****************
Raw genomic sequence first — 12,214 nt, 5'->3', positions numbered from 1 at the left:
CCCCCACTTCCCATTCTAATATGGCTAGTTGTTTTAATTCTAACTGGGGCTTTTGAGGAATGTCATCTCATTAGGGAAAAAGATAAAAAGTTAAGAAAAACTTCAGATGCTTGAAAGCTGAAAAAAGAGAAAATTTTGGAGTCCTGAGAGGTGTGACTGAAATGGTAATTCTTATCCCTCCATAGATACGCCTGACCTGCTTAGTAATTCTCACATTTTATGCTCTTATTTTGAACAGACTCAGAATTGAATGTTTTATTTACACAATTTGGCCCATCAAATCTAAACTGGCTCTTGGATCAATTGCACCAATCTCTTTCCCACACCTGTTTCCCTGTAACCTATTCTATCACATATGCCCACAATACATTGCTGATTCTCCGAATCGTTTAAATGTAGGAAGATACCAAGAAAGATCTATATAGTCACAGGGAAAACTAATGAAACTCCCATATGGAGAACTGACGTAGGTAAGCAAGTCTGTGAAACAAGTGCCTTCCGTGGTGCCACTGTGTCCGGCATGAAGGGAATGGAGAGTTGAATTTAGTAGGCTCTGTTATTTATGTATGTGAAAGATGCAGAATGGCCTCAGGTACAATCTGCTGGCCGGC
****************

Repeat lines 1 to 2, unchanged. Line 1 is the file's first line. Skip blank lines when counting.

Raw genomic sequence first — 12,214 nt, 5'->3', positions numbered from 1 at the left:
CCCCCACTTCCCATTCTAATATGGCTAGTTGTTTTAATTCTAACTGGGGCTTTTGAGGAATGTCATCTCATTAGGGAAAAAGATAAAAAGTTAAGAAAAACTTCAGATGCTTGAAAGCTGAAAAAAGAGAAAATTTTGGAGTCCTGAGAGGTGTGACTGAAATGGTAATTCTTATCCCTCCATAGATACGCCTGACCTGCTTAGTAATTCTCACATTTTATGCTCTTATTTTGAACAGACTCAGAATTGAATGTTTTATTTACACAATTTGGCCCATCAAATCTAAACTGGCTCTTGGATCAATTGCACCAATCTCTTTCCCACACCTGTTTCCCTGTAACCTATTCTATCACATATGCCCACAATACATTGCTGATTCTCCGAATCGTTTAAATGTAGGAAGATACCAAGAAAGATCTATATAGTCACAGGGAAAACTAATGAAACTCCCATATGGAGAACTGACGTAGGTAAGCAAGTCTGTGAAACAAGTGCCTTCCGTGGTGCCACTGTGTCCGGCATGAAGGGAATGGAGAGTTGAATTTAGTAGGCTCTGTTATTTATGTATGTGAAAGATGCAGAATGGCCTCAGGTACAATCTGCTGGCCGGC